Syd Barrett (6 January 1946 - 7 July 2006), born Roger Keith Barrett, was an English singer, songwriter, guitarist and artist. He’s best remembered as a founding member of the psychedelic and progressive rock band Pink Floyd, providing their major musical and stylistic direction in their early work, although he left the group in 1968 amidst speculations of mental illness exacerbated by using drugs.
Barrett was active as a rock musician for about seven years, recording two albums with Pink Floyd: The Piper At The Gates Of Dawn (1967) and A Saucerful Of Secrets (1968) and two solo albums: The Madcap Laughs and Barrett (both 1970). After that he went into self-imposed seclusion that lasted more than thirty years. During his post rock band life, he was an artist and a keen gardener, ending with his death in 2006. A number of biographies have been written about him since the eighties. Pink Floyd wrote and recorded a song about Barrett: Shine On You Crazy Diamond that appeared on the album Wish You Were Here (1975).
Nowadays, many people have no idea who Syd Barrett actually was, because they weren’t born yet when he was an active musician. So it’s appropriate to introduce his work as a musician. David Gilmour, who replaced Syd in Pink Floyd after he was forced to leave the band, must have thought the same. He always did something extra to provide Syd with some financial back-up by playing his songs during a Pink Floyd-performance or solo. These songs were later on released on a live album. Good examples are Astronomy Domine and Fat Old Sun. Gilmour was also the executive producer of the latest compilation album of Syd Barrett called An Introduction To Syd Barrett. For one hour we hear songs Barrett recorded with Pink Floyd and as a solo artist. I must confess that I prefer the material he wrote and recorded with his old band to the material written for his two solo releases. The first six tracks on this release appeared on the abovementioned Pink Floyd-albums. Arnold Layne, See Emily Play and Apples And Oranges have been released as singles; they’re just simple songs, but great pop tunes still sounding fine today. For Apples And Oranges they used the stereo version for this album. Mathilda Mother, another track from Floyd’s early days, even got a new mix. I always liked the funny way Syd Barrett wrote about simple things. The song Bike is a good example on this compilation showing that you don’t have to use difficult words to write a fine pop tune.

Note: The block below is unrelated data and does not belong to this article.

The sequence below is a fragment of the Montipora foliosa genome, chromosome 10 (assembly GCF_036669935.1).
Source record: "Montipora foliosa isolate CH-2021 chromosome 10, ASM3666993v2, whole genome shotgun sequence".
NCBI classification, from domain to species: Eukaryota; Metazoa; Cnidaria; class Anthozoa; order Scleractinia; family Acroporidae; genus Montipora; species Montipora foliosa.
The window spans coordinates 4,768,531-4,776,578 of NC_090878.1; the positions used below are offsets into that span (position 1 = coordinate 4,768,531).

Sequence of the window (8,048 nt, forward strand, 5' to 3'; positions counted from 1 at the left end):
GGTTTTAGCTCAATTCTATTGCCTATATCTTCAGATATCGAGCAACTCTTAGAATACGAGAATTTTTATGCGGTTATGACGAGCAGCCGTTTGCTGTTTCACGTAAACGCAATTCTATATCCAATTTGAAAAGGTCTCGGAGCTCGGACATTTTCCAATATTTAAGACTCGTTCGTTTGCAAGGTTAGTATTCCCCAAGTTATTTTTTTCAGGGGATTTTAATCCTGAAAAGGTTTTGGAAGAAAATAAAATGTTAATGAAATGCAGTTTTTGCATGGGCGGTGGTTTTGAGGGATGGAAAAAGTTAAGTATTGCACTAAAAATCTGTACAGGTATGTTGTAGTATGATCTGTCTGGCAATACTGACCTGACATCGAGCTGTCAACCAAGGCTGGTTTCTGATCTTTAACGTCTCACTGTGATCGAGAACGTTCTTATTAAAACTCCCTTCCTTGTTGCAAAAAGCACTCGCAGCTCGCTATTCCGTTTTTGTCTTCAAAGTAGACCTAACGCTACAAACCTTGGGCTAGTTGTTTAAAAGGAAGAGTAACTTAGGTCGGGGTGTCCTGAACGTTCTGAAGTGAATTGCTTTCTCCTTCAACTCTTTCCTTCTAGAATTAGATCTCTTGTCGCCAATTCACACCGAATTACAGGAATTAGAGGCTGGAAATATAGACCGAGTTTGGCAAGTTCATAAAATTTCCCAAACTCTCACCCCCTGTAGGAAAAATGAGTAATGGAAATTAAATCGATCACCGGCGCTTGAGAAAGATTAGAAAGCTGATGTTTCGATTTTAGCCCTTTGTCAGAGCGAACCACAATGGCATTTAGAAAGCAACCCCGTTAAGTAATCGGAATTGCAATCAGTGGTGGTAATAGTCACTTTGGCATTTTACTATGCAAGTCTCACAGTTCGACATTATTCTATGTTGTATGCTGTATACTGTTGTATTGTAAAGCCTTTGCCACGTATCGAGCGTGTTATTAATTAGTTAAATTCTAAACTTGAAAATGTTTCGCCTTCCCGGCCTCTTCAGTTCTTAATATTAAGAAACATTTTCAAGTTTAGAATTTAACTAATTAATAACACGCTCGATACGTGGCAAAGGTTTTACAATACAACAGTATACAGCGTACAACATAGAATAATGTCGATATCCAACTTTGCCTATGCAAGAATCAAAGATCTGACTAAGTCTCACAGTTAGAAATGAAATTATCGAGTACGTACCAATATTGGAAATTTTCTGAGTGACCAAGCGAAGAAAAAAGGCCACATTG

The second part of the disc features songs from his solo albums. It’s a bit strange that Opel is missing here. Many prog heads are familiar with this song, because it was covered and adapted by several bands including RPWL. However, Terrapin which appears on the album instead, has been covered a lot as well. On Here I Go and She Took A Long Cool Look we can hear real studio outtakes. We hear Syd’s voice at the beginning of the recordings, but these are not the only nice features on this album. On Here I Go David Gilmour played some extra bass parts to honour his old friend. Bob Dylan Blues, t he last track on this compilation, reveals that Bob Dylan must have been a great inspiration. This piece obviously sounds as a Dylan-song; moreover many of Syd’s songs have the same structure.
I cannot end this review by mentioning something about the art work. It features various images related to the songs on the album. This beautiful art work was designed and created by the conceptual artist Storm Thorgerson and other people who worked for Storm Studios. The booklet looks really stunning as well. The lyrics of all songs are – together with fine art work – printed inside. Pictures of Syd Barrett alone and together with Pink Floyd are included. People who buy this album even get access to the bonus track Rhamadan by login on Syd’s website. This is a previously unreleased 20-minute instrumental track. Rumour has it that it features Steve Peregrine who once played congas in Marc Bolan’s T.Rex.
After listening to An Introduction To Syd Barrett I may conclude that the music of Syd Barrett has nothing in common with the music Pink Floyd recorded after he had left the band. I wouldn’t call this kind of music progressive rock either. Psychedelic rock is a better term to describe this musical genre. It also fits with the spirit of that age. I guess most readers know that Floyd’s music was also labeled as ‘psychedelic’ in the late sixties. This release certainly is a great document for people who want to be introduced to the music of Syd Barrett. Some people called him a musical genius. By listening to this album you can find out whether this statement is true or not.
*** Henri Strik (edited by Peter Willemsen)
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